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AS3 in Linux – Part 2

two years after this post, what is the state of AS3 development under Linux?

Well, I will tell you upfront, it is looking much brighter.

Let us review what is needed:

  1. A nice IDE with code completion and project management
  2. A debugger for tracing output
  3. A compiler for creating swfs (if other formats are available, that would be nice too)

If you are looking for a decent setup under Ubuntu 10.04 (or 10.10), read along.Ste

Step 0 – For the Lazy

Quick version, for folks that dont wanna read:

  • Get  Eclipse from the repo, add
    • xtext – http://download.eclipse.org/modeling/tmf/updates/releases/
    • axdt – http://svn.codespot.com/a/eclipselabs.org/axdt/trunk/site/
    • install axdt and required dependencies
  • get DeMonsterDebugger for tracing

Step 1 – IDE

  • Get eclipse from the repos.
  • Go to help > Install New Software
  • Select "all available sites"
  • search for "xpand"
  • install it.
  • While it downloads, go to "window>preferences", select "install/update>available software", click on "add"
  • Add http://download.eclipse.org/modeling/tmf/updates/releases/, call it "xtext" (or whatever you want)
  • Add http://svn.codespot.com/a/eclipselabs.org/axdt/trunk/site/, call it "AXDT" (or whatever tickles your fancy)
  • restart Eclipse
  • Go to help > Install New Software
  • select – All Available Sites – , filter for axdt
  • check everything
  • filter for "xtext", check Xtext SDK
  • next
  • wait a bit

Congratulations, you have a working IDE!

Other options are available, but I ain't Google. I am proposing a solution that works. And yeah, I am not fond of Eclipse either, and I would really like to have FlashDevelop available, but FD does not work on Linux-based stuff, not under wine, not under any conditions.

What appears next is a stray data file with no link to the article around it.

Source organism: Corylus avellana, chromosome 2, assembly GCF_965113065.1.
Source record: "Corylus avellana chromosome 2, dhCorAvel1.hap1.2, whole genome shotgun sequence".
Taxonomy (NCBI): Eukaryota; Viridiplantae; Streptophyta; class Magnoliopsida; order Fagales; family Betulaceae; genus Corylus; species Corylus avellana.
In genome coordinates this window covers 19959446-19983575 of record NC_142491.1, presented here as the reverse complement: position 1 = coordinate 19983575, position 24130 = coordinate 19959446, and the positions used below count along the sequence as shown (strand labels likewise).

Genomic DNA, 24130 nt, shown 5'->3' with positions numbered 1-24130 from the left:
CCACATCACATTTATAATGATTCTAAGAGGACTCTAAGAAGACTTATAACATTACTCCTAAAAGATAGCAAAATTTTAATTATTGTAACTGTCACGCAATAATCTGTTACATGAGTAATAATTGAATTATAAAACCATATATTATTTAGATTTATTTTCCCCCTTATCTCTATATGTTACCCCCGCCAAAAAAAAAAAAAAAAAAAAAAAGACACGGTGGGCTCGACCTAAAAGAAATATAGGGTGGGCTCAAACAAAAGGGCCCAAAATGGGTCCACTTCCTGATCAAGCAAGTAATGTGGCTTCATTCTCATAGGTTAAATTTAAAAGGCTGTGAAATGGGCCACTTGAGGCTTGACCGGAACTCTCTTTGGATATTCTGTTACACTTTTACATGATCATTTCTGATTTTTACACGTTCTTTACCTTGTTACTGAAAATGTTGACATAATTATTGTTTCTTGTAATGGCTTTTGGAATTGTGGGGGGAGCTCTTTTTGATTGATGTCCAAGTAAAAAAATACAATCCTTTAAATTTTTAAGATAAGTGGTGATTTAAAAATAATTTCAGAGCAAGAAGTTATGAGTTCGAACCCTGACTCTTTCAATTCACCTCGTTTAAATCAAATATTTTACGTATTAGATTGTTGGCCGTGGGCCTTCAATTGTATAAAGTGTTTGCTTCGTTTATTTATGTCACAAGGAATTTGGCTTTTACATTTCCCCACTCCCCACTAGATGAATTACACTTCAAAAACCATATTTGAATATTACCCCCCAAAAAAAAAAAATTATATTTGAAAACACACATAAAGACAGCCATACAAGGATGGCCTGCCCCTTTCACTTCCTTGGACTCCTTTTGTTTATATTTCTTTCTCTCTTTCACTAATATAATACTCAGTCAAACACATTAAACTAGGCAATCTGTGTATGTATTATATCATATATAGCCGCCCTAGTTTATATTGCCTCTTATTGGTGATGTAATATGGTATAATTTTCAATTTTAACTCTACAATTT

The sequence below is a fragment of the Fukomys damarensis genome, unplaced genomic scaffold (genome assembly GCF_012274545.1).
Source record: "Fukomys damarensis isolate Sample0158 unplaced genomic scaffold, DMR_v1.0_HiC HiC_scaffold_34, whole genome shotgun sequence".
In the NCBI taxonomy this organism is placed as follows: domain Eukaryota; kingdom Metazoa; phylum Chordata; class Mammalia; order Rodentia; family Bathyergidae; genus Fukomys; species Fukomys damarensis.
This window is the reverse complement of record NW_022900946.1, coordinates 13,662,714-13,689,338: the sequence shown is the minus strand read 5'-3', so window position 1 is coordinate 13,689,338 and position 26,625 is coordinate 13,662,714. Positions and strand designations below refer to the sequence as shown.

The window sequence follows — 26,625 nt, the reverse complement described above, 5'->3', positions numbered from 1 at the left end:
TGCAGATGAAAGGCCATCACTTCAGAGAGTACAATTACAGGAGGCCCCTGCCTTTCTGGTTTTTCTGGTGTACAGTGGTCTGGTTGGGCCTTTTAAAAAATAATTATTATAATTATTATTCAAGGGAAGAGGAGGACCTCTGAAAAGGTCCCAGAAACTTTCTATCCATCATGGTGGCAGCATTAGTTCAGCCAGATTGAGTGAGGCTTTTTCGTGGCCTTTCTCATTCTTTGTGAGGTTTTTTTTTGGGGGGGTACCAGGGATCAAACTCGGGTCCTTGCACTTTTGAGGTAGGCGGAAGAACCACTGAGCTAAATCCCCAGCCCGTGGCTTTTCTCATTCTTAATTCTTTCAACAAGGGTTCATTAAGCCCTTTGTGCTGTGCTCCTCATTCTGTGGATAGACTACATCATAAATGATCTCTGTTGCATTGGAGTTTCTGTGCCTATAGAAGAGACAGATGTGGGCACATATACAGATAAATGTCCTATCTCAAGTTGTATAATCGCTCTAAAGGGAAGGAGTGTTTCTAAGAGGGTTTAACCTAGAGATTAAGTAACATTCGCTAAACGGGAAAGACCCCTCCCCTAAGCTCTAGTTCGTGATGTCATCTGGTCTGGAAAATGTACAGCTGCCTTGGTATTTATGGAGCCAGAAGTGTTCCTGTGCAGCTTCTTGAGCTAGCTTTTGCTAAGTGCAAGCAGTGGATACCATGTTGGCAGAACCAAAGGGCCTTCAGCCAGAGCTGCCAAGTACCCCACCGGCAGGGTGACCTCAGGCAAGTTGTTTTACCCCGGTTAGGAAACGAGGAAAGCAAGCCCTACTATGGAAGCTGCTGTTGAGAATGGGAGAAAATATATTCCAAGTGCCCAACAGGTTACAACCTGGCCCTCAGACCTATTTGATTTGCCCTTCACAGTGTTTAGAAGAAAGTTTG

In case you would like to know what you just installed: AXDT is a workspace that allows for AS3 coding; xtext is a library AXDT needs.

Step 2 – Debugger

Let us be frank and honest here: I haven't searched really well. I found a way to trace output, and it is enough for me. I am used to work on PHP scripts without any Xdebug available and thus I am used to work out my own solutions for tracing data. So no real debugger, just a tracer.

The following is directly copy-pasted from there:

  1. Ensure that Adobe AIR is installed. If not, install from http://get.adobe.com/air/
  2. Install De MonsterDebugger from http://demonsterdebugger.com/downloads
  3. Launch it
  4. Choose File > Export Client Class
  5. Locate the src folder of your Flash project in your Eclipse workspace
  6. Click Select to output the necessary debugger classes to your Flash project
  7. Import the necessary classes:  import nl.demonsters.debugger.MonsterDebugger;

Now you can do:

debugger = new MonsterDebugger(this);MonsterDebugger.trace(this, "Hello World!");

Step 3 – Compiler

Here, you have two basic options: Flex Builder, or Flex SDK. Flex builder comes with more features, but I would be at loss if you ask me which, coz it costs money whereas Flex SDK is free, and I like free.

IMPORTANT: If you are skimming through the article, please stop and read this: This is here in case you want to install the Flex SDK on your own. If you are already using Eclipse + AXDT, then you ALREADY have Flex SDK, and you can just skip Step 3.

So if you are sticking with this tutorial, it is the Flex SDK that you are going to use.

  1. So first, get the Flex SDK from there. Adobe has a habit of changing their URLs, so if you get the wrong page, no worries, just google it.
  2. Make sure you have Java 6 SDK (sudo apt-get install sun-java6-jdk)

For convenience, edit your ~/.bashrc  (for the freshly converted, that means /home/your-username/.bashrc), and add those lines: